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Works of Heart: Building Village Through the Arts
— —
Lynne Elizabeth Suzanne Young
Works of Heart: Building Village Through the Arts by Lynne Elizabeth at Abbey's Bookshop,

Works of Heart: Building Village Through the Arts

Lynne Elizabeth Suzanne Young


9781613320853

New Village Press


The Arts: General & Reference;
Multicultural education;
Teaching of a specific subject;
Politics & government


Paperback

144 pages

$55.99
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This full-color celebration of communities engaged in creative cultural expression profiles nine exemplary grassroots arts projects depicting an intersection of creativity with love of place. Stories range from children building an African-inspired mud facade on their Oregon middle school to an annual blessing-procession and festival in North Philadelphia that brings to life dozens of the most depressed blocks in urban America. Other regions represented include Minneapolis, Boston, Berkeley, rural Maine, San Francisco, the New York Bronx, and Vancouver, Canada. Community-based arts resources are sited throughout.

Works of Heart offers a compendium of multicultural human-interest stories that will inspire and inform both community development professionals and citizen activists. Among those profiled are Lily Yeh and the Village of Arts and Humanities, Clara Wainwright and the Faith Quilts Project, Dolly Hopkins and Public Dreams, and the Beehive Collective.

By:   Lynne Elizabeth, Suzanne Young
Imprint:   New Village Press
Country of Publication:   United States
Dimensions:   Height: 235mm,  Width: 191mm, 
ISBN:   9781613320853
ISBN 10:   161332085X
Pages:   144
Publication Date:   September 2018
Audience:   Professional and scholarly ,  Undergraduate
Format:   Paperback
Publisher's Status:   Unspecified

Lynne Elizabeth is founder and director of New Village Press. She is the past president of Architects/ Designers/ Planners for Social Responsibility (ADPSR), a public-benefit educational organization founded in 1981 that works for peace, environmental protection, social justice, and development of healthy communities. Nadina LaSpina is a prominent activist in the disability rights movement and has been arrested countless times for civil disobedience. You can find her in the streets with Disabled In Action, ADAPT, the Disability Caucus, and other groups. After teaching Italian for many years, LaSpina created and taught courses in Disability Studies at The New School. She lives in New York City. Suzanne Young is a writer, editor, essayist, and independent communications specialist serving Fortune 500 clients for more than a decade.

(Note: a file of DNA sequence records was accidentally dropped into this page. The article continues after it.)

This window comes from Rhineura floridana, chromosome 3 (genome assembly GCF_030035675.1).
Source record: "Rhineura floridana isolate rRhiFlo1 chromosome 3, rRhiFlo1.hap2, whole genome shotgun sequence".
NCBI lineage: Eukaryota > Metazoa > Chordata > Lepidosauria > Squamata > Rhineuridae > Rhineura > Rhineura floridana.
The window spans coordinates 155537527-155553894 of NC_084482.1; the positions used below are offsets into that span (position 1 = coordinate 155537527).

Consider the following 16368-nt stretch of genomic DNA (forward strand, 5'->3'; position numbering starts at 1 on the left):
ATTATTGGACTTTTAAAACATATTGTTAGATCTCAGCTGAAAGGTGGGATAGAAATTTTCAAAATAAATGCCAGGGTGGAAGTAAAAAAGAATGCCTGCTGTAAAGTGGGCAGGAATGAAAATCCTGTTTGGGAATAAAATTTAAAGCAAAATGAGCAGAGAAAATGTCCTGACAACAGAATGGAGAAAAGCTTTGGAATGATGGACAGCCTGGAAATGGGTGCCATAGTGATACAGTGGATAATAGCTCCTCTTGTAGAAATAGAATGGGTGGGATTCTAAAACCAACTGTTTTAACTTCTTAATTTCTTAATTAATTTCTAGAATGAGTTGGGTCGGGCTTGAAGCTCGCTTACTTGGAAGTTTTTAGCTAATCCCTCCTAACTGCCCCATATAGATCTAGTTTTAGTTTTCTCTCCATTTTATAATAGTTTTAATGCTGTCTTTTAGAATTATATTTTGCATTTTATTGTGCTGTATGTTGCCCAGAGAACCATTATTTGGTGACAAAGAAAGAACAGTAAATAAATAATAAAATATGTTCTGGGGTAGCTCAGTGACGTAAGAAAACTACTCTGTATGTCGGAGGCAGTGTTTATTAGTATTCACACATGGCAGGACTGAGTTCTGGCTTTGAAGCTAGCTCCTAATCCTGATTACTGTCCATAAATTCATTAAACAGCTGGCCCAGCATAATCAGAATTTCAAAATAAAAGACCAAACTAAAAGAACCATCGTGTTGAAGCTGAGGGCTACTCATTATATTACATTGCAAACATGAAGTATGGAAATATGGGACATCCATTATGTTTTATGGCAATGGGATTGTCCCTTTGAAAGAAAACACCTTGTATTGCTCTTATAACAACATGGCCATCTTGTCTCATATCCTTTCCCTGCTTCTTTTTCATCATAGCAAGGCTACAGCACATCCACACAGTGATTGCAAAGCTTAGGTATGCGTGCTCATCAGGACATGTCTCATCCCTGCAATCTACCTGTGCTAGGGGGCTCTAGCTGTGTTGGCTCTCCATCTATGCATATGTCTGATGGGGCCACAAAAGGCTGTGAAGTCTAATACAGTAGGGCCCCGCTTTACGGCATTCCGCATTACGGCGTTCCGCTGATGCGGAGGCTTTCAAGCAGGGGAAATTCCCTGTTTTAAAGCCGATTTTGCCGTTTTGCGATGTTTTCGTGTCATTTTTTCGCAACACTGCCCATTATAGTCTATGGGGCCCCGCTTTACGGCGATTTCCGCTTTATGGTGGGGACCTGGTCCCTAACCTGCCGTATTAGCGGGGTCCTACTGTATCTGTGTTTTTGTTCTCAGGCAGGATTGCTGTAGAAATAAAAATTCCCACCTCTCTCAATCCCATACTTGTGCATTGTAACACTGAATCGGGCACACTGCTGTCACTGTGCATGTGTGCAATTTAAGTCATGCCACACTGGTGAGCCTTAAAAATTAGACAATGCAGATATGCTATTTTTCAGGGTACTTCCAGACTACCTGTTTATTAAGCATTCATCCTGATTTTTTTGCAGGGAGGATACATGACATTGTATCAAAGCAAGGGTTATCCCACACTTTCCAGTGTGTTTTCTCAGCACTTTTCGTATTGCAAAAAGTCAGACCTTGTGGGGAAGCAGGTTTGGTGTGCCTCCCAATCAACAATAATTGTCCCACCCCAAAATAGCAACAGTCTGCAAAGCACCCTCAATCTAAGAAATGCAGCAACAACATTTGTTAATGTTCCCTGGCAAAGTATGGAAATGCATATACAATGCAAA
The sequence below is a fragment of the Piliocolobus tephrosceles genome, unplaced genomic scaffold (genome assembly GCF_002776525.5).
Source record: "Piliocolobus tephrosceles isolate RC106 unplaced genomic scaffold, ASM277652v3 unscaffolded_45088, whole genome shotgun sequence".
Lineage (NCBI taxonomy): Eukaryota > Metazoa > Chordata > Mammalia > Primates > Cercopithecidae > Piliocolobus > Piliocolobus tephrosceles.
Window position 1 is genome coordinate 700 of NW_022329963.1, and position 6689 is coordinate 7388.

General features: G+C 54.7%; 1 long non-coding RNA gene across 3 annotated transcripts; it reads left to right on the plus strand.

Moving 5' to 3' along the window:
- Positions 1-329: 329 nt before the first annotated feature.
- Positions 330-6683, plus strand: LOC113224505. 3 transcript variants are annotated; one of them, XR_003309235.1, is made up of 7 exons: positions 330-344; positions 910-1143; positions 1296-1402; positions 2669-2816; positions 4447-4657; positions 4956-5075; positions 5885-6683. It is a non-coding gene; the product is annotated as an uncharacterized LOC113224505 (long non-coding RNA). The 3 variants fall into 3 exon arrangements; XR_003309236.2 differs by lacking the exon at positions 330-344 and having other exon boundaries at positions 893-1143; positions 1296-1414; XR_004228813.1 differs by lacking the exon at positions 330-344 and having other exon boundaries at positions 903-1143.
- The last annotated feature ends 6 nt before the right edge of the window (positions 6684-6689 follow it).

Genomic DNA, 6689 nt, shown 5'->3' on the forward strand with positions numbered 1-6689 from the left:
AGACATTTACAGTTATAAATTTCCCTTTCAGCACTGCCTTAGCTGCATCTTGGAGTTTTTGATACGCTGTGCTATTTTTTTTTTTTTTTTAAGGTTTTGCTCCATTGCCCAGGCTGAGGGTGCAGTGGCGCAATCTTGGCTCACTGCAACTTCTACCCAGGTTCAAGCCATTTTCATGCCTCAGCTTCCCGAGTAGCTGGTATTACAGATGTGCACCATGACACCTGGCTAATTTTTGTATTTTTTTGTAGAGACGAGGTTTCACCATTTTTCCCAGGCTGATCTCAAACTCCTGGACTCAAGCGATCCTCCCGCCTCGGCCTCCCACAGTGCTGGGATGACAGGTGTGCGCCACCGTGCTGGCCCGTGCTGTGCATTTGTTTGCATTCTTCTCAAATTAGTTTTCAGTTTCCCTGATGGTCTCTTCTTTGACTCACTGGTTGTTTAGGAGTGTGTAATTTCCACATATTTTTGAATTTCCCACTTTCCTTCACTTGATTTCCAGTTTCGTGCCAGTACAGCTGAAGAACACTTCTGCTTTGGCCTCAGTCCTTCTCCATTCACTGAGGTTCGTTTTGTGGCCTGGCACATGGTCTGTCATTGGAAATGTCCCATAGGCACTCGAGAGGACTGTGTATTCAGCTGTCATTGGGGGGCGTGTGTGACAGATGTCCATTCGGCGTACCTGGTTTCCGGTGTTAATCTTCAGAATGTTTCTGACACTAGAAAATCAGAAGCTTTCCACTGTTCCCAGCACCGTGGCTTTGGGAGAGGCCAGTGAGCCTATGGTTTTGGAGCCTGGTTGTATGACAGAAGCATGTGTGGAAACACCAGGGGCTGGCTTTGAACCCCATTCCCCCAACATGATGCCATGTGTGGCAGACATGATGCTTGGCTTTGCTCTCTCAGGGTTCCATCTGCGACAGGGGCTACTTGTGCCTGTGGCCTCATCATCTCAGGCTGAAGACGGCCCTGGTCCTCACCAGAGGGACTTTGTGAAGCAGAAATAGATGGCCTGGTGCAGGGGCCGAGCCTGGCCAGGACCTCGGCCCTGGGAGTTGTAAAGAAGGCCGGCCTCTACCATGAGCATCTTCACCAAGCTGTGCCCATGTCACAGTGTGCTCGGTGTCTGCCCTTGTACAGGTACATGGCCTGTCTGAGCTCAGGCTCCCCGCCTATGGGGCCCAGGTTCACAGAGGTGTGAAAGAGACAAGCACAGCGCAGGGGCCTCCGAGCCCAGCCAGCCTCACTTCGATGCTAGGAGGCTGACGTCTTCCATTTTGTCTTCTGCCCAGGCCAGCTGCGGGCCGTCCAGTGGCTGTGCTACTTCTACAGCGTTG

Go home. Work with the mentalities you fled in your development. Wrestle your neighbors. Call out your ancestors, wrote artist Annie Rachele Lanzillotto in Works of Heart: Building Village through the Arts. This new anthology presents a remarkable spectrum of artists who, like Lanzillotto, immersed themselves in their communities and emerged with projects, connections and experiences that transcend traditional notions of community art and move into realms that seem more like community development. - Jennifer Roche, CommunityArtsNetwork In this small, power-packed, inspirational book there are nine case studies which demonstrate the potential and possibilities in community-based arts projects. Easily accessible and informative, it is a benefit for students, artists, educators, designers, planners, civic leaders, non-profit professionals, and volunteers interested or involved in community endeavors. This compendium illustrates initiatives for grassroots community building through the arts. It comes from community membership infused with passion and caring to make their corner of the world a little better. It speaks of the interactions, the struggles, the joys, and the ultimate sense of satisfaction in making a difference in a community. - Elsie Wood, Chidren, Youth and Environment Go home. Work with the mentalities you fled in your development. Wrestle your neighbors. Call out your ancestors, wrote artist Annie Rachele Lanzillotto in Works of Heart: Building Village through the Arts. This new anthology presents a remarkable spectrum of artists who, like Lanzillotto, immersed themselves in their communities and emerged with projects, connections and experiences that transcend traditional notions of community art and move into realms that seem more like community development. - Jennifer Roche, CommunityArtsNetwork In this small, power-packed, inspirational book there are nine case studies which demonstrate the potential and possibilities in community-based arts projects. Easily accessible and informative, it is a benefit for students, artists, educators, designers, planners, civic leaders, non-profit professionals, and volunteers interested or involved in community endeavors. This compendium illustrates initiatives for grassroots community building through the arts. It comes from community membership infused with passion and caring to make their corner of the world a little better. It speaks of the interactions, the struggles, the joys, and the ultimate sense of satisfaction in making a difference in a community. - Elsie Wood, Chidren, Youth and Environment Building vibrant communities is high on social and civic agendas. Models of programs and projects are increasingly becoming recognized through literature, media and internet. A leading voice is New Village Press, a publishing house dedicated to producing books dealing with community building, community development, and community-based art. Lynne Elizabeth is current director of the press and one of the editors of Works of Heart. In the preface she praises the late Jane Jacobs for having the courage to include the emotion love as the vibrant glue for what really makes community work successful and the inspiration for the book's title. In this small, power-packed, inspirational book there are nine case studies which demonstrate the potential and possibilities in community-based arts projects. Easily accessible and informative, it is a benefit for students, artists, educators, designers, planners, civic leaders, non-profit professionals, and volunteers interested or involved in community endeavors. This compendium illustrates initiatives for grassroots community building through the arts. It comes from community membership infused with passion and caring to make their corner of the world a little better. It speaks of the interactions, the struggles, the joys, and the ultimate sense of satisfaction in making a difference in a community. Tom Borrup, a New Village Press author cited below, in the book's introduction, entitled Creating Community with What's Underfoot credits the artists profiled in the book for their propensity for attention to their surroundings. ...They notice the sights, sounds, and experiences of everyday life and use them as source materials. They find value in what others overlook....The artists in this book all share a common quality: They bring together generosity of the heart with the ability to dig deep to find the vision, the wherewithal and the raw materials to improve life in the communities and world in which they live (Elizabeth 2006, 11). Individuals interested in sustainability will find creative impulses sparked by the resourcefulness of material usage and adaptability in the projects. Works of Heart is a tribute not only to the communities with the courage to engage in forward-thinking approaches for community change but to the artists who participated in the projects. The artists, as agents of social change, become stewards of their community. Passion drives the artists to discover unusual resources. Their organizational skills (including engaging the community at large and coordinating the project) and perseverance are paramount for the success of the project. Evidence of their commitment, dedication and ingenuity are common to all the projects. The community-based artist moves from the me in individual creative endeavors to the we in community collaborations. Through their vision, problems and issues become awe-inspiring artistic statements. The brilliant examples of their community projects in this book serve to encourage project managers to include artists in initial design and planning, and to provide inspiration for future community projects. The table of contents organizes the nine exemplary projects under three different categories: Creating Place, Celebrating Culture, and Artist as Activist. For easy reference, each project has a brief description of its scope. This brief synopsis provides quick identification of cases for readers with similar interests. In Works of Heart, each project description includes salient information such as location, organization, artist(s), process, financing, materials, and anecdotal information, as well as outstanding color photographs and resource information. The included projects demonstrate a broad spectrum of scope, complexity, scale, diversity, and geographic location: A beehive collective in Maine tackling global economic issues; Fairplay Middle School in Oregon getting a facelift with mud murals; an expressive garden refuge for a cancer center in San Francisco; an international art and poetry contest based in Berkeley to bring understanding of the natural landscape; an artist's journey into the Bronx, celebrating its rich Italian cultural heritage; a faith-based quilting project in Boston; the salvaging of an abandoned soap factory in Minneapolis for an emerging artist art gallery; the transformation of abandoned lot in Philadelphia into the Village of Arts and Humanities (winner if the 2001 Rudy Bruner Award for Urban Excellence), and the Vancouver-based Public Dreams Society creating community magical events, traditions, and rituals. Works of Heart is a feel-good book and a valuable reference, especially for practicum work. Its strengths include the fact that it is a beautifully illustrated documentary of outstanding community projects, and that it is indexed and has a community-based arts resources directory. Borrup's and Goldbard's books noted below provide more theoretical information on community building and development. References Goldbard, Arlene (2006). New Creative Community: The Art of Cultural Development. Oakland, California: New Village Press. Borrup, Tom (2006). The Creative Community Builder's Handbook: How to Transform Communities Using Local Assets, Arts, and Culture. Minnesota: Fieldstone Alliance. Knight, Keith and Mat Schwarzman (2005). Beginner's Guide to Community-Based Arts. Oakland, California: New Village Press. Evidence of Humanity web site includes Works of Heart in the Arts category. ________________________ Reviewer Information: Elsie Wood Elsie Wood received her Masters of Education in the field of Creative Arts in Learning from Lesley University in Cambridge, Massachusetts. She is currently Executive Director of the non-profit organization Society for Creative Aging in Boulder, Colorado and coordinator of the Intergenerational Mural Project for the Children, Youth, and Environments Center at the University of Colorado Environmental Design Department. She has over 30 years' experience in the creative arts as a sculptor, including participating in international sculpture symposia, producing, exhibiting, lecturing on, writing about, and teaching art; and has experience in organizational management in various capacities, including founding several art organizations, strategic planning, facilitating meetings, conferences, and symposia. Her interests include developing and facilitating community-based creative arts programming; promoting creativity in aging; research and training in the creative process and public art projects, specifically sculpture. --Elsie Wood Chidren, Youth and Environment -Go home. Work with the mentalities you fled in your development. Wrestle your neighbors. Call out your ancestors, - wrote artist Annie Rachele Lanzillotto in -Works of Heart: Building Village through the Arts.- This new anthology presents a remarkable spectrum of artists who, like Lanzillotto, immersed themselves in their communities and emerged with projects, connections and experiences that transcend traditional notions of community art and move into realms that seem more like community development. - Jennifer Roche, CommunityArtsNetwork In this small, power-packed, inspirational book there are nine case studies which demonstrate the potential and possibilities in community-based arts projects. Easily accessible and informative, it is a benefit for students, artists, educators, designers, planners, civic leaders, non-profit professionals, and volunteers interested or involved in community endeavors. This compendium illustrates initiatives for grassroots community building through the arts. It comes from community membership infused with passion and caring to make their corner of the world a little better. It speaks of the interactions, the struggles, the joys, and the ultimate sense of satisfaction in making a difference in a community. - Elsie Wood, Chidren, Youth and Environment -Community building is not just about housing, although we are doing that. It's not just about gardens, but that's an important backbone. It's not just about education. It's all of that, but we must remember the heart.- -- Lily Yeh, founder, The Village of Arts and Humanities, Philadelphia -Go home. Work with the mentalities you fled in your development. Wrestle your neighbors. Call out your ancestors,- wrote artist Annie Rachele Lanzillotto in -Works of Heart: Building Village through the Arts.- This new anthology presents a remarkable spectrum of artists who, like Lanzillotto, immersed themselves in their communities and emerged with projects, connections and experiences that transcend traditional notions of community art and move into realms that seem more like community development. --Jennifer Roche-CommunityArtsNetwork- (04/01/2007) Community building is not just about housing, although we are doing that. It's not just about gardens, but that's an important backbone. It's not just about education. It's all of that, but we must remember the heart. -- Lily Yeh, founder, The Village of Arts and Humanities, Philadelphia Go home. Work with the mentalities you fled in your development. Wrestle your neighbors. Call out your ancestors, wrote artist Annie Rachele Lanzillotto in Works of Heart: Building Village through the Arts. This new anthology presents a remarkable spectrum of artists who, like Lanzillotto, immersed themselves in their communities and emerged with projects, connections and experiences that transcend traditional notions of community art and move into realms that seem more like community development. --Jennifer Roche CommunityArtsNetwork (04/01/2007)